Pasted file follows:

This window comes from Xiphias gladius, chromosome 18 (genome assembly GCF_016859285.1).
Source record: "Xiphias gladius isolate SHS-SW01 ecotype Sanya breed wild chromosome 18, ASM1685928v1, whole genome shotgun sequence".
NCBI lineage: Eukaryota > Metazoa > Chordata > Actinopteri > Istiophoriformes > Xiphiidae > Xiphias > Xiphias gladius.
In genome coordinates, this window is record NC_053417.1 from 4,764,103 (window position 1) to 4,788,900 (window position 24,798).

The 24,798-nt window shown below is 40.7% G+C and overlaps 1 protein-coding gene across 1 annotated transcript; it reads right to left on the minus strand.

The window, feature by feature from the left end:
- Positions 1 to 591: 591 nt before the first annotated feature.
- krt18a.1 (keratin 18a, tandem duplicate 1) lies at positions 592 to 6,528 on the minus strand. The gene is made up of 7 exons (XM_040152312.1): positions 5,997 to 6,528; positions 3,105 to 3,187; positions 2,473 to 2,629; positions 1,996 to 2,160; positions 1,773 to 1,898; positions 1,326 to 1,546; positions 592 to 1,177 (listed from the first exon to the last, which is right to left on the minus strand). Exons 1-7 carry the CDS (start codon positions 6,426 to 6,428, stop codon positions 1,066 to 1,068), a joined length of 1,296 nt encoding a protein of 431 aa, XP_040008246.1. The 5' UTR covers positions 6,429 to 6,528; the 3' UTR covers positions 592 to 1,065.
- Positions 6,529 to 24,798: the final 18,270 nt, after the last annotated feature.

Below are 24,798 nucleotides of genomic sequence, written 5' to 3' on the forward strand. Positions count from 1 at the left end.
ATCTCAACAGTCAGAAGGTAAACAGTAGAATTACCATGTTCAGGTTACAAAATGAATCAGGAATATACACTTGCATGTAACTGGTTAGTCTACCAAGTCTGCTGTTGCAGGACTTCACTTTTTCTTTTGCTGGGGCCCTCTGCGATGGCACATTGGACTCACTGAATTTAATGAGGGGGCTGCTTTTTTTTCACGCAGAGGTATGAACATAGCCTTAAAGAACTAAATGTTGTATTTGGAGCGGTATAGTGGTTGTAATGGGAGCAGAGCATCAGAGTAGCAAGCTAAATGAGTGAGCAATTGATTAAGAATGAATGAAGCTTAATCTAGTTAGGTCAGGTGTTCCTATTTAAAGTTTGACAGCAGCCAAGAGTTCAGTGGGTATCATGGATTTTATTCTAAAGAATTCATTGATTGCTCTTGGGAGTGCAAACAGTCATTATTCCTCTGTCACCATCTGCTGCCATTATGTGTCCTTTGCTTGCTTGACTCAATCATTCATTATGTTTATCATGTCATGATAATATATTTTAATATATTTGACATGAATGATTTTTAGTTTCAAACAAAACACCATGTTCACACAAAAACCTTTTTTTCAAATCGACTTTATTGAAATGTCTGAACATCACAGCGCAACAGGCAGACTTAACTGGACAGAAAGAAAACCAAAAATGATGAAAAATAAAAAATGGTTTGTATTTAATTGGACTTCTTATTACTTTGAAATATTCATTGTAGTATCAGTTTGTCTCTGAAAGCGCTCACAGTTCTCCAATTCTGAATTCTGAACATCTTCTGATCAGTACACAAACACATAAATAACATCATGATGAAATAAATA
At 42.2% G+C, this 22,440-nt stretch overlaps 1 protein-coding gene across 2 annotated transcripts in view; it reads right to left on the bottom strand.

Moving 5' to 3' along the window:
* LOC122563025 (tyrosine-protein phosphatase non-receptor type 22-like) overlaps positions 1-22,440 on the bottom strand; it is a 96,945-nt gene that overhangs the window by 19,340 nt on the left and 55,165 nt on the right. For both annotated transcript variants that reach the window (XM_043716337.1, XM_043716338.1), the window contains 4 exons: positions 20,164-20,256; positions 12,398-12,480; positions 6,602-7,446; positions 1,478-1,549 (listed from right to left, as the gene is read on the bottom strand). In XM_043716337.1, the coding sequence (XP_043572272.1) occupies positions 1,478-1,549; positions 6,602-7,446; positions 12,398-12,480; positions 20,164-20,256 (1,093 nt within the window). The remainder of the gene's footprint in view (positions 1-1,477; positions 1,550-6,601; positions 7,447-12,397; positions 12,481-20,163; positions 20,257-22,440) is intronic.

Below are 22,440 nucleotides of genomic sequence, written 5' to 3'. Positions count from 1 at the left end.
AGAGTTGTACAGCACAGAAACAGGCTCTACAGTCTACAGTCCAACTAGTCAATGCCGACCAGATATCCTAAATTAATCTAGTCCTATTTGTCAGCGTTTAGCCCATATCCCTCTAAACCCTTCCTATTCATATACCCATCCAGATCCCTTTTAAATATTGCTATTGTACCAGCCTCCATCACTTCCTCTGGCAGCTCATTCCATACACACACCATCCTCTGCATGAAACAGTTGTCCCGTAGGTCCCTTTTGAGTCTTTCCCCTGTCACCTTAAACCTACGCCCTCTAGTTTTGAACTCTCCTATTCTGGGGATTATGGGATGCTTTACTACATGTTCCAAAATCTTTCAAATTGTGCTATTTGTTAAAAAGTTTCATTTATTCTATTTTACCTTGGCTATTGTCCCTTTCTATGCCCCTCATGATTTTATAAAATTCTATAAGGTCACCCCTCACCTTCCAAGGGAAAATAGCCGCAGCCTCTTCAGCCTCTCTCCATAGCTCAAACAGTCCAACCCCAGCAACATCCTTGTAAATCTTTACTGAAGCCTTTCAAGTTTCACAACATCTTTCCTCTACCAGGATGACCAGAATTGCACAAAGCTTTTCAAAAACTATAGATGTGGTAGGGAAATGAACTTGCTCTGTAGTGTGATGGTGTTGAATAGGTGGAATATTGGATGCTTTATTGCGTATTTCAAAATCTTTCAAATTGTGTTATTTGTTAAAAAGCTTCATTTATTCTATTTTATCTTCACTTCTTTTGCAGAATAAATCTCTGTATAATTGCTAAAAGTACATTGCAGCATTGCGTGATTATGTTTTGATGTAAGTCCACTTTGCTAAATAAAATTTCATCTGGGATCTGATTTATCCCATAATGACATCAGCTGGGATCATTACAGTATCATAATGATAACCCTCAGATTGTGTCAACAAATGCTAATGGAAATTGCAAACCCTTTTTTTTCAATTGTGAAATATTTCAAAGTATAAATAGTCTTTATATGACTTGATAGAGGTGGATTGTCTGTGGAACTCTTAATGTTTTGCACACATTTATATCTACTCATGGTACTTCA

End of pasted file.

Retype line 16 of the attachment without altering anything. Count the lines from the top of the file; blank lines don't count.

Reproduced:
AGAGTTGTACAGCACAGAAACAGGCTCTACAGTCTACAGTCCAACTAGTCAATGCCGACCAGATATCCTAAATTAATCTAGTCCTATTTGTCAGCGTTTAGCCCATATCCCTCTAAACCCTTCCTATTCATATACCCATCCAGATCCCTTTTAAATATTGCTATTGTACCAGCCTCCATCACTTCCTCTGGCAGCTCATTCCATACACACACCATCCTCTGCATGAAACAGTTGTCCCGTAGGTCCCTTTTGAGTCTTTCCCCTGTCACCTTAAACCTACGCCCTCTAGTTTTGAACTCTCCTATTCTGGGGATTATGGGATGCTTTACTACATGTTCCAAAATCTTTCAAATTGTGCTATTTGTTAAAAAGTTTCATTTATTCTATTTTACCTTGGCTATTGTCCCTTTCTATGCCCCTCATGATTTTATAAAATTCTATAAGGTCACCCCTCACCTTCCAAGGGAAAATAGCCGCAGCCTCTTCAGCCTCTCTCCATAGCTCAAACAGTCCAACCCCAGCAACATCCTTGTAAATCTTTACTGAAGCCTTTCAAGTTTCACAACATCTTTCCTCTACCAGGATGACCAGAATTGCACAAAGCTTTTCAAAAACTATAGATGTGGTAGGGAAATGAACTTGCTCTGTAGTGTGATGGTGTTGAATAGGTGGAATATTGGATGCTTTATTGCGTATTTCAAAATCTTTCAAATTGTGTTATTTGTTAAAAAGCTTCATTTATTCTATTTTATCTTCACTTCTTTTGCAGAATAAATCTCTGTATAATTGCTAAAAGTACATTGCAGCATTGCGTGATTATGTTTTGATGTAAGTCCACTTTGCTAAATAAAATTTCATCTGGGATCTGATTTATCCCATAATGACATCAGCTGGGATCATTACAGTATCATAATGATAACCCTCAGATTGTGTCAACAAATGCTAATGGAAATTGCAAACCCTTTTTTTTCAATTGTGAAATATTTCAAAGTATAAATAGTCTTTATATGACTTGATAGAGGTGGATTGTCTGTGGAACTCTTAATGTTTTGCACACATTTATATCTACTCATGGTACTTCA